RBC chemistry teacher, Shawn Holt, in partnership with his mechanical engineer neighbor had a bright idea, kept fiddling with it, pitched it to a few investors, and voila – It’s off to the races.
Like most great ideas, it started out kind of messy and ill-defined. They had this goo that hardened on impact but regained its flexibility after the shock. When they considered infusing athletic tape with their magic sauce, they found their “A ha” moment. They got a patent, an investor and now a product – Impax brand of impact-resistant athletic tape. The product lifecycle begins anew.
The best inventions move the needle, like the best works of art – we are changed by them. We grow as a species, we evolve because of them. Not only can we think differently post epiphany, we can do differently.
Another recent example of a new way to treat an old problem is this amazing (re)design of the plaster cast. In its concept phase but certain to gain traction is this 3D-printed cast by Victoria University of Wellington graduate Jake Evill. An elegant solution for broken bones, this model replaces the usual bulky, itchy and smelly plaster or fiberglass solution that I’ve had to wear more than once!
According to an article in de zeen magazine, “The prototype Cortex cast is lightweight, ventilated, washable and thin enough to fit under a shirt sleeve. A patient would have the bones x-rayed and the outside of the limb 3D-scanned. Computer software would then determine the optimum bespoke shape, with denser support focused around the fracture itself.
The polyamide pieces would be printed on-site and clip into place with fastenings that can’t be undone until the healing process is complete, when they would be taken off with tools at the hospital as normal. Unlike current casts, the materials could then be recycled.”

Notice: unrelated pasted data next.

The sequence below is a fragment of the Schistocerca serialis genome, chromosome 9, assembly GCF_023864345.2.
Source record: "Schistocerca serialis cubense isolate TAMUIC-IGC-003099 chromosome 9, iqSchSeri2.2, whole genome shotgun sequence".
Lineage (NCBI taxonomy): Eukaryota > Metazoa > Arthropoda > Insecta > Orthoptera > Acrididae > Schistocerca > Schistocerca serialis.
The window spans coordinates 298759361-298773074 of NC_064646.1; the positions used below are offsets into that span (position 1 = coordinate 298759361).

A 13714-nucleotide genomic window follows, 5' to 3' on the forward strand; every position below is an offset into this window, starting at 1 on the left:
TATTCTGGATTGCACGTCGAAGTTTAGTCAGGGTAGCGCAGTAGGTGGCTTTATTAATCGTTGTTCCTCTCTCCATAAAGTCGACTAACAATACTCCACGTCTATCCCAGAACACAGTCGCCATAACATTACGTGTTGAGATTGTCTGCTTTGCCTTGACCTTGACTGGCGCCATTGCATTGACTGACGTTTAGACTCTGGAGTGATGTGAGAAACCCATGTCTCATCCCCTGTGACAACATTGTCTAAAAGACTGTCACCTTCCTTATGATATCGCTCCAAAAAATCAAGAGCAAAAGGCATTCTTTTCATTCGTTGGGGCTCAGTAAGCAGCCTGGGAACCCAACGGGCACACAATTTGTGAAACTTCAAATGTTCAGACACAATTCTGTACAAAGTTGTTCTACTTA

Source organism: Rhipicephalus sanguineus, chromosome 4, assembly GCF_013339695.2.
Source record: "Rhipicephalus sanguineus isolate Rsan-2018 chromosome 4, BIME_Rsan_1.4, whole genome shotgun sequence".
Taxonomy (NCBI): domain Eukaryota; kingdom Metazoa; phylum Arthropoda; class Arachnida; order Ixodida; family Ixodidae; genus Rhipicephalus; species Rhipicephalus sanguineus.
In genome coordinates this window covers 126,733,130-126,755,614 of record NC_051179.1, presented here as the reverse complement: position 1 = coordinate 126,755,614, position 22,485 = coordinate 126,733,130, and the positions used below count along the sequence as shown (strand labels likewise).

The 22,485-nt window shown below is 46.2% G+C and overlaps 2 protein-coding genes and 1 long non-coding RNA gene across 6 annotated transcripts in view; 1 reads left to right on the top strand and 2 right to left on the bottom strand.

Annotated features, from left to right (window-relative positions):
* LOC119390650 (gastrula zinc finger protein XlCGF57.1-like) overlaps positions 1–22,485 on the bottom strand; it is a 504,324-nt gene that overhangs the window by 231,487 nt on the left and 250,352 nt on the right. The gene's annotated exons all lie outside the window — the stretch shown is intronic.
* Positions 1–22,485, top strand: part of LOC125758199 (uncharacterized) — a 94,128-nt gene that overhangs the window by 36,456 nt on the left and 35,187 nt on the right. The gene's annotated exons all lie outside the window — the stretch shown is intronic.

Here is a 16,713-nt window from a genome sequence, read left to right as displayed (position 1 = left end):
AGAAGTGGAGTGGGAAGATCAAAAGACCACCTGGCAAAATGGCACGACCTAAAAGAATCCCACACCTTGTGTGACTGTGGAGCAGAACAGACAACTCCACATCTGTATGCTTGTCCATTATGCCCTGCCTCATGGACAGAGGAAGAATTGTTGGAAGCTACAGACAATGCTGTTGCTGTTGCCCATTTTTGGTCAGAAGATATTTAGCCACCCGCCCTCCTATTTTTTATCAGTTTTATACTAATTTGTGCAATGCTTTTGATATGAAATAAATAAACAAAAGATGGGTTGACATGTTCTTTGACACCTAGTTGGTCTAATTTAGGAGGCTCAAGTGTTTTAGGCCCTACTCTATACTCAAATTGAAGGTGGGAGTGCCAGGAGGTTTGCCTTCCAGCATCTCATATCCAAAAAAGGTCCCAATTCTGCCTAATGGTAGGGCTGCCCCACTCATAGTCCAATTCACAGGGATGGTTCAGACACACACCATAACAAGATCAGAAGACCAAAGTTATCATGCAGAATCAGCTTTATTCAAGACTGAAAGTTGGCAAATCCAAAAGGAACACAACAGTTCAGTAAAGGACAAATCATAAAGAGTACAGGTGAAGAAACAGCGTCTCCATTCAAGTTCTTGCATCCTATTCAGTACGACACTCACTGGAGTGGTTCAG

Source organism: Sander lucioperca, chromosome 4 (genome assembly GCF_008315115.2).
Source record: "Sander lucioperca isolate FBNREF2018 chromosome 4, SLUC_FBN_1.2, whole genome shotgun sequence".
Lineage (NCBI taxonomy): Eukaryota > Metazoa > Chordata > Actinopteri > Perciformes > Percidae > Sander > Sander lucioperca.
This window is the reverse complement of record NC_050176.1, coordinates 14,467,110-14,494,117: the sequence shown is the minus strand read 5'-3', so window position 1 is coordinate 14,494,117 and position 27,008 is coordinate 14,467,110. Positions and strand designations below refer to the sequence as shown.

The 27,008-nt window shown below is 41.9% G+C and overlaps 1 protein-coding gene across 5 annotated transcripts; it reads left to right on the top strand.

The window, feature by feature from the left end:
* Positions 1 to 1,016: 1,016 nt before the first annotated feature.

If there were a Kickstarter for this idea, I’d pledge.
What other great ideas are out there and how do we find them, fund them, and inspire more of them? How can we inject this kind of entrepreneurial spirit into and onto our campus more at Richard Bland College? In what ways can we promote this type of inventive, collaborative, experimental thinking in our students, our assignments, and our learning outcomes? How can we use this model to ramp up the next Student Expo?
Some universities are already putting policies into place that will make their institutions more open to supporting and nurturing this type of collaborative entrepreneurial inventiveness. The University of Virginia’s School of Medicine was one of the first programs in the United States to incorporate entrepreneurial activities in its promotion and tenure criteria for faculty in the same manner in which technology startups reward employees for innovating new projects, products, and ideas.
We need to be creative about the schooling of business and the business of schooling to teach real world skills to solve real world problems. Whether those problems are personal – how do I pay my rent, build a company, or write a modern play? Or, humanitarian – can we replicate photosynthesis and save the planet? As usual, we need a hybrid approach fusing the 3R’s with the 4C’s. Reading, writing, and ‘rythmatic, meet critical thinking, communication, collaboration, and creativity.